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How does social media differ from B2B to B2C?

How does social media differ from B2B to B2C?

By Hannan Ben Slimane, Intern

Today, small as well as big brands use social media to interact with their customers. I am not going to talk about how brands enhance their clients via Twitter or Facebook, as this has already been told many times now. I’d rather talk about another aspect of social media that is not often discussed in my opinion: social media in a B2B perspective.

How is social media for B2B different from B2C? Well first, social media in a B2B context is more shaped concerning online conversations and social marketing. This can be explained by the fact that there are fewer clients to talk to and to reach. In a B2C context, your target can be wilder and more difficult to reach. Therefore, B2B companies are used to a kind of social marketing, before the rise of social media. Indeed, there are a lot of professional discussions through forums for instance; we call them vertical communities (marketplaces B2B).

B2C and B2B practices in a social media context are not that distant. Indeed, it is mostly about listening, talking, acquiring notoriety and influence, online communities, etc. However, the way discussions will be engaged and tools used will be different.

Plus, the ultimate question about social media and its interest, in a B2B or B2C context is: does the time spent on Twitter or Facebook impact my ROI? Personally, I think engaging in conversations and a relationship with customers/clients, whether B2B or B2C, is essential today. Social media is the new, well not so new now, tool of CRM (customer relationship management). Teachers in my school always taught me this: acquire a new customer costs five to ten times more than keeping one.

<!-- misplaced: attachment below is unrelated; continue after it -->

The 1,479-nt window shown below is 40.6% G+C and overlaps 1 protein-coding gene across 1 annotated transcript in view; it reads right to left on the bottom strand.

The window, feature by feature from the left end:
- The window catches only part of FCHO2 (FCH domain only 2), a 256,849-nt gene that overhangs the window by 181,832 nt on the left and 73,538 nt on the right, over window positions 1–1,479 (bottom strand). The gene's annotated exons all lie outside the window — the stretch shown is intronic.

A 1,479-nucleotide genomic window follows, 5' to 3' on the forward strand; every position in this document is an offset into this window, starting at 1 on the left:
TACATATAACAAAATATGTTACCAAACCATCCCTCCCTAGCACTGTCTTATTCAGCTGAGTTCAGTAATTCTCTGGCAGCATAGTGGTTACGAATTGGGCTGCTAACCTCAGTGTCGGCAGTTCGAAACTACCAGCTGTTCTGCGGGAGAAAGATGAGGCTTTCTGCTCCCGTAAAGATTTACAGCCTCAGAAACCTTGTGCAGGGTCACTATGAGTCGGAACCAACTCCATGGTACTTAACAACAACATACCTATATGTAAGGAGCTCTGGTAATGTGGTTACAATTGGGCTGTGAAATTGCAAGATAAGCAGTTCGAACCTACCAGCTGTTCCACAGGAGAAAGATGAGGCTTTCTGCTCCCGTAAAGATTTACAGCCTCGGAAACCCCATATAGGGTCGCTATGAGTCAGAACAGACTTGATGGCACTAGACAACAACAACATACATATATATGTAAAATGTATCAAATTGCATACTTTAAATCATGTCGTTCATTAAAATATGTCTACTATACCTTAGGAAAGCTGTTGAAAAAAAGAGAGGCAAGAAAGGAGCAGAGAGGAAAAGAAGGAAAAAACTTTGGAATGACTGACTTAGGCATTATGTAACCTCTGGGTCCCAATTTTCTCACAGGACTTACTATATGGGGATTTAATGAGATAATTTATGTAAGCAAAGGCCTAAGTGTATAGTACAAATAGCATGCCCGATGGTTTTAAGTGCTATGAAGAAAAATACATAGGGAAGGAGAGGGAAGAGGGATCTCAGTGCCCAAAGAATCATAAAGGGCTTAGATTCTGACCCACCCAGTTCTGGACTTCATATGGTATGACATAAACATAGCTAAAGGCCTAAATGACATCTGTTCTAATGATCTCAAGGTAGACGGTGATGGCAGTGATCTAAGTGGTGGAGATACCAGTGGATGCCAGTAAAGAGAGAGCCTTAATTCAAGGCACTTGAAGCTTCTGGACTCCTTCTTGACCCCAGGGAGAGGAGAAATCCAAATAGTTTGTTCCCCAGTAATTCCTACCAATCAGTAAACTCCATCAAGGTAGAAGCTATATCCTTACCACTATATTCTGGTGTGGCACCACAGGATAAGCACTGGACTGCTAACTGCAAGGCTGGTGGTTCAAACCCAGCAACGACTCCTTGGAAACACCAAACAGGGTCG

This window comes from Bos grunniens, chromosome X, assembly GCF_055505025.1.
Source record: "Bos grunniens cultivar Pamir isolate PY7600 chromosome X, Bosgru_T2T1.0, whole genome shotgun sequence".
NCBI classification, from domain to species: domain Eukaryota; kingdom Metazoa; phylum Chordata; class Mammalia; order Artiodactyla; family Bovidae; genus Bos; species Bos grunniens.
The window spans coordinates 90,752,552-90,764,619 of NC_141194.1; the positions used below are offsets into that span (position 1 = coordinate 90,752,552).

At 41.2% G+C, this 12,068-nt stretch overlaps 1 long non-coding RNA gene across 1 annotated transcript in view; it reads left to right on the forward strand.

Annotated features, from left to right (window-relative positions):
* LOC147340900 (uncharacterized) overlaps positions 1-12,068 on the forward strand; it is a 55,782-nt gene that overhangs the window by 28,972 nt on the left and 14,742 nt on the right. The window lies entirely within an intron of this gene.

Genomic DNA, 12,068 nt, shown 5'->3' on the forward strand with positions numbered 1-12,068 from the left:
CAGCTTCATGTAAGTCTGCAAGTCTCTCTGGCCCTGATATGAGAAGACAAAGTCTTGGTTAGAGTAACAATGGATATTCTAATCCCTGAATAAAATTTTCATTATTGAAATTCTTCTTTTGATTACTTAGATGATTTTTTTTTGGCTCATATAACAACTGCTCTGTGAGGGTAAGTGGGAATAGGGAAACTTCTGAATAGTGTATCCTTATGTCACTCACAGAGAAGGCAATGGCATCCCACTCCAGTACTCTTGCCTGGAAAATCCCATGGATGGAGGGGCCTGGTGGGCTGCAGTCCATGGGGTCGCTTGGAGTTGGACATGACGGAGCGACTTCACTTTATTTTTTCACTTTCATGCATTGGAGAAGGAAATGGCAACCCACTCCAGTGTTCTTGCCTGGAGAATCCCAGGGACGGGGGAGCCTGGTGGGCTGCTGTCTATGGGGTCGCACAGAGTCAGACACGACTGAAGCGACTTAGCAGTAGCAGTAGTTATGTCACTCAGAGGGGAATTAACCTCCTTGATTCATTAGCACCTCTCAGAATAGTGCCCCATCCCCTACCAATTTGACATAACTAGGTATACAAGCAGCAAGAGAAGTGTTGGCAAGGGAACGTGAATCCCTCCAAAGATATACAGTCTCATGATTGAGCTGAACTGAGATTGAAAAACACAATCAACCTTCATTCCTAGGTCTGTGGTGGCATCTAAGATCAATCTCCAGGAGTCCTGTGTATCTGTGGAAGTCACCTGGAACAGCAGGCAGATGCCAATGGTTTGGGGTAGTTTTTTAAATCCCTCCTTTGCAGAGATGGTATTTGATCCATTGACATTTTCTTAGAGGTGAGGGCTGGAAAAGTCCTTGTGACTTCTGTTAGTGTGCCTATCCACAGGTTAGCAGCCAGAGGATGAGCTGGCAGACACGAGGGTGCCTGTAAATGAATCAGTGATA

However, I am a bit skeptical about using social media to only acquire new clients. Actually, I believe that one of the indirect consequences of social media can be acquiring new clients. Let’s imagine that a company is present on social media and has an influence on various platforms. There is a chance that their current clients will talk about this company in their own communities and thus may lead to engaging with new clients.

Even though the practices are close, social media objectives are different from B2B to B2C. Here are the 3 most important (not prioritized) objectives, in my opinion:

  1. Give a human face to the company (by highlighting employees, developing close relationships)
  2. Increase brand awareness (by sharing your knowledge/experiences, using existing materials)
  3. Gain credibility (by positioning yourself on topics of expertise)

Conversation is the key, especially in a B2B context where clients are much rarer. The notion of commitment is even more important than in a B2C perspective: a company / brand wishing to rely on social media should favor an approach that respects and initiates discussions with intelligent content. This does not mean that you have to hire a specialist or an expert, but rather reformat existing content (white papers, presentations, etc.) in order to generate interest and initiate conversations.

Knowing how difficult building a community online is, you need a good strategy with objectives but you also need to know the right moment to start engaging with professionals through social media. Here are some tips I found on Mashable that can be really helpful. To end this article, keep in mind that social media is not just a simple tool that your marketing department is using once a week. To be effective online and have influence, it demands a lot of work and time in a long-term perspective.


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